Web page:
Palestinians were victims of circumstances, but they also had responsibilities. It was important for Palestine to be recognised as a full member of the United Nations, with a global strategy allowing them to work towards tangible objectives.

RULA SHADID, Executive Director of the Palestine Institute for Public Diplomacy, said with regard to the United Nations and humanitarian aid, there was a huge failure, and this needed to be recognised and considered when addressing the work that needed to be done in terms of system reforms. It was all about what were the political changes needed. It was very unfortunate that nothing could be done. There had been many attempts to circumvent the United Nations in providing humanitarian aid, which was proving dangerous, as there were increasing attacks even on the United Nations bodies providing aid. More needed to be done – but there were many initiatives, even on an individual level, that were actually working better than the United Nations institutions in terms of getting food into Gaza. It was very important to focus on having the context and putting the narrative first: when talking about Palestine as a colonisation, then the next natural thought was to put an end to that colonisation. This was where the political unwillingness to deal with the situation as such caused the entire confusion between ending colonisation and liberalisation, and building State institutions. The question was whether having a State would end the genocide and colonisation, and the answer, based on history, was No.

The Palestinian Authority was a non-elected authority, it had not been reformed, it had not worked for the advantages and rights of the Palestinian people per se, and there were no elections, with no political life or political parties – no wonder there was no national project. This was the root cause – in addition to colonisation, there were also a need for internal work. This did not mean that the recognition of the Palestinian State would be disliked: it would give Palestinians access to different spaces, making it a tool, but not one that solved anything. What was very obvious and what should be the focus was that everything happening was due to the coloniser and the colonisation project. It was much easier to be united on the issue of colonisation than it was to jump into building institutions.

Best actions with effect were seen when those actions were coordinated; this was a challenge, due to the fragmentation of the Palestinian people, but once it was done it was clear that results were greater and more influential. After the International Court of Justice’s decision, bilateral talks had been much smoother. The actions of States were also very important, as they influenced the actions of other States. Public opinion was also vital, creating a form of awareness, opening doors, allowing for engagement with journalists and trade unions representatives in other countries, working with the Palestinian diaspora to multiply voices, and engaging with others to allow them to lead within their own countries.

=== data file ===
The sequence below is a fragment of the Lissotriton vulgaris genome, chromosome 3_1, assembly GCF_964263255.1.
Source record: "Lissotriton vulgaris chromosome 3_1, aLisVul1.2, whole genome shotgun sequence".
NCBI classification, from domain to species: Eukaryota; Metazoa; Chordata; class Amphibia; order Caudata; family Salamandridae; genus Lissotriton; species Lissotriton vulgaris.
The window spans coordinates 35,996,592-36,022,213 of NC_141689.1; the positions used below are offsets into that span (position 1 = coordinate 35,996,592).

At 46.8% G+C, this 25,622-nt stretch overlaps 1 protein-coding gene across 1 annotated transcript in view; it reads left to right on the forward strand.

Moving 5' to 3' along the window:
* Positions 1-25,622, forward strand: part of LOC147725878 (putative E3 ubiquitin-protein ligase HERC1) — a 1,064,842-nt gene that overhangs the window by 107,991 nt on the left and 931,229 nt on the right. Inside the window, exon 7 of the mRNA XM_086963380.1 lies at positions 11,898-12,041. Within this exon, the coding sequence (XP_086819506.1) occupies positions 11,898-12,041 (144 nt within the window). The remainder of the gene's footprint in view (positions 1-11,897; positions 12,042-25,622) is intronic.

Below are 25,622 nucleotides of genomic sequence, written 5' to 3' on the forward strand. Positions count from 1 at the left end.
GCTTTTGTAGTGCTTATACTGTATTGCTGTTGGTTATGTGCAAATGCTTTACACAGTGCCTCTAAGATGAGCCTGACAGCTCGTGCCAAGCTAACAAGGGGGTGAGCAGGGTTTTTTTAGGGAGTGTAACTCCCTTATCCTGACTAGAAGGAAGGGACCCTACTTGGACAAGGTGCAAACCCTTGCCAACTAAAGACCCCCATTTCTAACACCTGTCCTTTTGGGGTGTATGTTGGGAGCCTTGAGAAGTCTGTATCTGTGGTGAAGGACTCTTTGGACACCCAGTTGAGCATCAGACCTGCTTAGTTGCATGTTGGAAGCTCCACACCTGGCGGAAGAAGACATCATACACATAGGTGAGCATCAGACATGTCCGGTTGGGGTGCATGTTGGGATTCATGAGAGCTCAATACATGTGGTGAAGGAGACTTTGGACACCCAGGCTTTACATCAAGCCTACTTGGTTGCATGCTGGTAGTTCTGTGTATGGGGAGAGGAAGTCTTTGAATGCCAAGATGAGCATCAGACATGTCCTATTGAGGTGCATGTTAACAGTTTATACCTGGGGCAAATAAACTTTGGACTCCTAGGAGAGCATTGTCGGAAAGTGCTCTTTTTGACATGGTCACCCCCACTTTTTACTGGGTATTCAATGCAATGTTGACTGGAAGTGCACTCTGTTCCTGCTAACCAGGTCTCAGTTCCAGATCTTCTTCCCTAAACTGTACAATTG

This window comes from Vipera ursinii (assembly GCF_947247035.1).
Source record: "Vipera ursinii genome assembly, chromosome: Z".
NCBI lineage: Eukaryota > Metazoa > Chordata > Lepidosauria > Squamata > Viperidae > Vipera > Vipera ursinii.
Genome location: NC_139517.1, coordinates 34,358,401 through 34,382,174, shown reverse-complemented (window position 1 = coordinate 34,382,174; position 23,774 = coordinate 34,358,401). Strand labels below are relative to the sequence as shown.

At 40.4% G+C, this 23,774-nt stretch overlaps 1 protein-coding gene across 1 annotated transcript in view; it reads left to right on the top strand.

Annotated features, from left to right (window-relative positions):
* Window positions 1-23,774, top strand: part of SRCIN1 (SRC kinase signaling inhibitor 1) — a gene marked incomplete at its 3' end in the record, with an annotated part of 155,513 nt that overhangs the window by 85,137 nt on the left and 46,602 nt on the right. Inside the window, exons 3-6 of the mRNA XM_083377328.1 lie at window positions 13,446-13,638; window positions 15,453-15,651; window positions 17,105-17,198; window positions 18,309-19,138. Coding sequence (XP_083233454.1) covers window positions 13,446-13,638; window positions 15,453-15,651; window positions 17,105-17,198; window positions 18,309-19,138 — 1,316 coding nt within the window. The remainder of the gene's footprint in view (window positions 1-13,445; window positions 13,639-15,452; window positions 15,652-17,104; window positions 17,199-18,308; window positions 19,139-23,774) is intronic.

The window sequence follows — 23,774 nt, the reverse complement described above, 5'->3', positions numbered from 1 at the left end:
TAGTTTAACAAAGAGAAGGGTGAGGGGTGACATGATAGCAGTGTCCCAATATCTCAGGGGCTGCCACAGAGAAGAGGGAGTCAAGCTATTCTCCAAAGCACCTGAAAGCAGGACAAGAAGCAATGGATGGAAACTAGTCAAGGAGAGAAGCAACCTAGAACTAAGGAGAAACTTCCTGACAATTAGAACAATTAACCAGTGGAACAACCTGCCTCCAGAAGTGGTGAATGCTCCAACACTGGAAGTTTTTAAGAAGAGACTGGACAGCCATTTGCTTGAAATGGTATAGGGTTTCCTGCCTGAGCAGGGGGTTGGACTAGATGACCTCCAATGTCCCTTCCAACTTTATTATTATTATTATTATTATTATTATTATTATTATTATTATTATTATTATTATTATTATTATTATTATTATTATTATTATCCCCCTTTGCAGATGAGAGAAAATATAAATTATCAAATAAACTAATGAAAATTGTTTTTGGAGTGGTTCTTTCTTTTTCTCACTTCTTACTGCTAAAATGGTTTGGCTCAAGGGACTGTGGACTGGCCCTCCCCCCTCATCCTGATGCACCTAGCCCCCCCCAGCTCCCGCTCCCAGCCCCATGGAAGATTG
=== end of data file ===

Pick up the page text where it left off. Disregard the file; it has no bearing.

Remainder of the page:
In further questions and comments, a speaker raised the issue of different measures being taken by the different national and international organizations and different governments in terms of the legitimate aspirations of the Palestinian people, noting that there appeared to lack a common strategy with regard to the achievement of that outcome. Did the panellists believe it was necessary as part of a common strategy to progress in terms of the legitimate aspirations of the Palestinian people to integrate the various solidarity movements, the speaker asked.

Another speaker said the combat of racism, colonialism and inter-related activities was the shared responsibility of all: what was being seen was not only a military occupation but also a colonial regime. States should take a common, firm position, and move from words to action, recognising that there were States that had not even taken a position on the tens of thousands of civilians that had been massacred in the Gaza Strip. Another speaker said that all that had been said was making no difference to what was happening in Gaza right now: the United Nations Charter stipulated that all United Nations Conventions were legally binding, and that States should respect resolutions passed in the United Nations- and yet Israel was ignoring this. It should be expelled from the United Nations, as it behaved like a rogue State within it.

The urgent matter of the value of human life in Gaza was pointed out by another speaker, noting that Israel’s treatment of Palestinians not only violated human rights but also the sanctity of life itself. The speaker proposed the adoption of a standardised value of human life, with a monetary value put on Palestinian lives and development, and that Israel should be held responsible for providing compensation for lives lost and the devastation caused by its aggression.